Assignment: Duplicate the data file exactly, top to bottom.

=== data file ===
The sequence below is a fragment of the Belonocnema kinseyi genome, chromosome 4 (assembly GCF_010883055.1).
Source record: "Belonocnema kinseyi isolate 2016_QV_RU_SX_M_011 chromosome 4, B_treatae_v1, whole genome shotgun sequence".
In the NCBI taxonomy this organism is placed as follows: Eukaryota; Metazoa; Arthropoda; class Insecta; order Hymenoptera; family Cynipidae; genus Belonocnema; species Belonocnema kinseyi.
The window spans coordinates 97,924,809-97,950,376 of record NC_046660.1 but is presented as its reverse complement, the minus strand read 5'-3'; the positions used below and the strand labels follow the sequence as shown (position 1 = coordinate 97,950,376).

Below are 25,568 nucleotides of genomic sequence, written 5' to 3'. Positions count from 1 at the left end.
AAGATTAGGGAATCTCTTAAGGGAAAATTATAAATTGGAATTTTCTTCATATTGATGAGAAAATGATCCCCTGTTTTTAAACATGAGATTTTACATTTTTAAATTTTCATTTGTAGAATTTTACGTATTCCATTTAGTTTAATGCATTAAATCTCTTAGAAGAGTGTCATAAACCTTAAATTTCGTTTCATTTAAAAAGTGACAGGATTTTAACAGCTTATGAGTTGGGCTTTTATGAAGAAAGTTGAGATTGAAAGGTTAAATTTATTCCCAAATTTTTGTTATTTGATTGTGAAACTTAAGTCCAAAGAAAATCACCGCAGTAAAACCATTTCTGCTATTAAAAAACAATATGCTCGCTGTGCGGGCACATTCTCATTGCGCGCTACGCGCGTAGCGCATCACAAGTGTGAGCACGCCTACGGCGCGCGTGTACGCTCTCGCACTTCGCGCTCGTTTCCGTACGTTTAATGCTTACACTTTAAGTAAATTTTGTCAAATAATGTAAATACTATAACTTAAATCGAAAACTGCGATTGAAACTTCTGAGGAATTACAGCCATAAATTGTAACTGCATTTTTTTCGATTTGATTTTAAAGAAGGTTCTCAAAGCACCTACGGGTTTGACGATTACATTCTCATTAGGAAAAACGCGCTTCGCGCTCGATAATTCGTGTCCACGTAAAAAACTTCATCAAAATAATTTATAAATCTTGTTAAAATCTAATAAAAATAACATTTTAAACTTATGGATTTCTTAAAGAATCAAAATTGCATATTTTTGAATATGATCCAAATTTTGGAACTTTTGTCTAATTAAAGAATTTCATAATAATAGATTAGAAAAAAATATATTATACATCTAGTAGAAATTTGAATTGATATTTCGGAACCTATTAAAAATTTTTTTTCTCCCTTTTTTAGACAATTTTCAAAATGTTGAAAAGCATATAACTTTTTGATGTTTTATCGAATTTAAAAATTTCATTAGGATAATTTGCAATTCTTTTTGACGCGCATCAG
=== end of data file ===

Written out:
The sequence below is a fragment of the Belonocnema kinseyi genome, chromosome 4 (assembly GCF_010883055.1).
Source record: "Belonocnema kinseyi isolate 2016_QV_RU_SX_M_011 chromosome 4, B_treatae_v1, whole genome shotgun sequence".
In the NCBI taxonomy this organism is placed as follows: Eukaryota; Metazoa; Arthropoda; class Insecta; order Hymenoptera; family Cynipidae; genus Belonocnema; species Belonocnema kinseyi.
The window spans coordinates 97,924,809-97,950,376 of record NC_046660.1 but is presented as its reverse complement, the minus strand read 5'-3'; the positions used below and the strand labels follow the sequence as shown (position 1 = coordinate 97,950,376).

Below are 25,568 nucleotides of genomic sequence, written 5' to 3'. Positions count from 1 at the left end.
AAGATTAGGGAATCTCTTAAGGGAAAATTATAAATTGGAATTTTCTTCATATTGATGAGAAAATGATCCCCTGTTTTTAAACATGAGATTTTACATTTTTAAATTTTCATTTGTAGAATTTTACGTATTCCATTTAGTTTAATGCATTAAATCTCTTAGAAGAGTGTCATAAACCTTAAATTTCGTTTCATTTAAAAAGTGACAGGATTTTAACAGCTTATGAGTTGGGCTTTTATGAAGAAAGTTGAGATTGAAAGGTTAAATTTATTCCCAAATTTTTGTTATTTGATTGTGAAACTTAAGTCCAAAGAAAATCACCGCAGTAAAACCATTTCTGCTATTAAAAAACAATATGCTCGCTGTGCGGGCACATTCTCATTGCGCGCTACGCGCGTAGCGCATCACAAGTGTGAGCACGCCTACGGCGCGCGTGTACGCTCTCGCACTTCGCGCTCGTTTCCGTACGTTTAATGCTTACACTTTAAGTAAATTTTGTCAAATAATGTAAATACTATAACTTAAATCGAAAACTGCGATTGAAACTTCTGAGGAATTACAGCCATAAATTGTAACTGCATTTTTTTCGATTTGATTTTAAAGAAGGTTCTCAAAGCACCTACGGGTTTGACGATTACATTCTCATTAGGAAAAACGCGCTTCGCGCTCGATAATTCGTGTCCACGTAAAAAACTTCATCAAAATAATTTATAAATCTTGTTAAAATCTAATAAAAATAACATTTTAAACTTATGGATTTCTTAAAGAATCAAAATTGCATATTTTTGAATATGATCCAAATTTTGGAACTTTTGTCTAATTAAAGAATTTCATAATAATAGATTAGAAAAAAATATATTATACATCTAGTAGAAATTTGAATTGATATTTCGGAACCTATTAAAAATTTTTTTTCTCCCTTTTTTAGACAATTTTCAAAATGTTGAAAAGCATATAACTTTTTGATGTTTTATCGAATTTAAAAATTTCATTAGGATAATTTGCAATTCTTTTTGACGCGCATCAG